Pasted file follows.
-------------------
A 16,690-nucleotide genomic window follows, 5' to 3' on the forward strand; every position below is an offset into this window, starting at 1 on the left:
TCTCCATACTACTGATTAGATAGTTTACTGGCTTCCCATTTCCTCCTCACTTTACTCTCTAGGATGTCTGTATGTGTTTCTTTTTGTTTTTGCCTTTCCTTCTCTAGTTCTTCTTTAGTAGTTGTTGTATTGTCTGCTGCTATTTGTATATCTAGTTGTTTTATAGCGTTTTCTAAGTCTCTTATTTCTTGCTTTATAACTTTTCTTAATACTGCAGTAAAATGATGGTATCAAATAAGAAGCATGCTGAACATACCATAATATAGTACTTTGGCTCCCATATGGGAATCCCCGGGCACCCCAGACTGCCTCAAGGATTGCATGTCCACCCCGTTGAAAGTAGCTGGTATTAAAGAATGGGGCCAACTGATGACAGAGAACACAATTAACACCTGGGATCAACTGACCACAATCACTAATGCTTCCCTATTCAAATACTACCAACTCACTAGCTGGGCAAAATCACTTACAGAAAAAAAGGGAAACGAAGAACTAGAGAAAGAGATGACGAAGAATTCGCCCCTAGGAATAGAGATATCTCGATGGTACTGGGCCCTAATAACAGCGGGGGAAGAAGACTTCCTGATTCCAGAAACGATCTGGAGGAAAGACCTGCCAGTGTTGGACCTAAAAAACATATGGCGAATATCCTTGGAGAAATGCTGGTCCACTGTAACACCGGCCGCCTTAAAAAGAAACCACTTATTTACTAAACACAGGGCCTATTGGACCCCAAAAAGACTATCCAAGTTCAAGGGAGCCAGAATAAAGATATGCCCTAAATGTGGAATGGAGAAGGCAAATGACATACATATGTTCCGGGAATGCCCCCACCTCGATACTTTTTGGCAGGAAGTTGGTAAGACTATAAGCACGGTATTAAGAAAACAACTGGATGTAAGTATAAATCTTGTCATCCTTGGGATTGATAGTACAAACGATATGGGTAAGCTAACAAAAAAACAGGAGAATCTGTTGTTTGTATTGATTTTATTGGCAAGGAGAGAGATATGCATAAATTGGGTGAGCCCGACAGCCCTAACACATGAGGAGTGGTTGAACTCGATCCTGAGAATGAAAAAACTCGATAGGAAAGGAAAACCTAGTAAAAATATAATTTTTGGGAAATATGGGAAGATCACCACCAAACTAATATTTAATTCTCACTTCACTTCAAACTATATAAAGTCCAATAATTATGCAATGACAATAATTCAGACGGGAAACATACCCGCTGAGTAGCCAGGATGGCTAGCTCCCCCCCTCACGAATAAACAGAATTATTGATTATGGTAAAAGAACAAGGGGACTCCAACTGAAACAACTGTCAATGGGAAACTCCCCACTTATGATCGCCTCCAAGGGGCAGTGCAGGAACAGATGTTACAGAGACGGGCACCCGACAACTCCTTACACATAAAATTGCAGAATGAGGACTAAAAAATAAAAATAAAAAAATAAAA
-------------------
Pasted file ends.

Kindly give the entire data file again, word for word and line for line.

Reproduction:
A 16,690-nucleotide genomic window follows, 5' to 3' on the forward strand; every position below is an offset into this window, starting at 1 on the left:
TCTCCATACTACTGATTAGATAGTTTACTGGCTTCCCATTTCCTCCTCACTTTACTCTCTAGGATGTCTGTATGTGTTTCTTTTTGTTTTTGCCTTTCCTTCTCTAGTTCTTCTTTAGTAGTTGTTGTATTGTCTGCTGCTATTTGTATATCTAGTTGTTTTATAGCGTTTTCTAAGTCTCTTATTTCTTGCTTTATAACTTTTCTTAATACTGCAGTAAAATGATGGTATCAAATAAGAAGCATGCTGAACATACCATAATATAGTACTTTGGCTCCCATATGGGAATCCCCGGGCACCCCAGACTGCCTCAAGGATTGCATGTCCACCCCGTTGAAAGTAGCTGGTATTAAAGAATGGGGCCAACTGATGACAGAGAACACAATTAACACCTGGGATCAACTGACCACAATCACTAATGCTTCCCTATTCAAATACTACCAACTCACTAGCTGGGCAAAATCACTTACAGAAAAAAAGGGAAACGAAGAACTAGAGAAAGAGATGACGAAGAATTCGCCCCTAGGAATAGAGATATCTCGATGGTACTGGGCCCTAATAACAGCGGGGGAAGAAGACTTCCTGATTCCAGAAACGATCTGGAGGAAAGACCTGCCAGTGTTGGACCTAAAAAACATATGGCGAATATCCTTGGAGAAATGCTGGTCCACTGTAACACCGGCCGCCTTAAAAAGAAACCACTTATTTACTAAACACAGGGCCTATTGGACCCCAAAAAGACTATCCAAGTTCAAGGGAGCCAGAATAAAGATATGCCCTAAATGTGGAATGGAGAAGGCAAATGACATACATATGTTCCGGGAATGCCCCCACCTCGATACTTTTTGGCAGGAAGTTGGTAAGACTATAAGCACGGTATTAAGAAAACAACTGGATGTAAGTATAAATCTTGTCATCCTTGGGATTGATAGTACAAACGATATGGGTAAGCTAACAAAAAAACAGGAGAATCTGTTGTTTGTATTGATTTTATTGGCAAGGAGAGAGATATGCATAAATTGGGTGAGCCCGACAGCCCTAACACATGAGGAGTGGTTGAACTCGATCCTGAGAATGAAAAAACTCGATAGGAAAGGAAAACCTAGTAAAAATATAATTTTTGGGAAATATGGGAAGATCACCACCAAACTAATATTTAATTCTCACTTCACTTCAAACTATATAAAGTCCAATAATTATGCAATGACAATAATTCAGACGGGAAACATACCCGCTGAGTAGCCAGGATGGCTAGCTCCCCCCCTCACGAATAAACAGAATTATTGATTATGGTAAAAGAACAAGGGGACTCCAACTGAAACAACTGTCAATGGGAAACTCCCCACTTATGATCGCCTCCAAGGGGCAGTGCAGGAACAGATGTTACAGAGACGGGCACCCGACAACTCCTTACACATAAAATTGCAGAATGAGGACTAAAAAATAAAAATAAAAAAATAAAA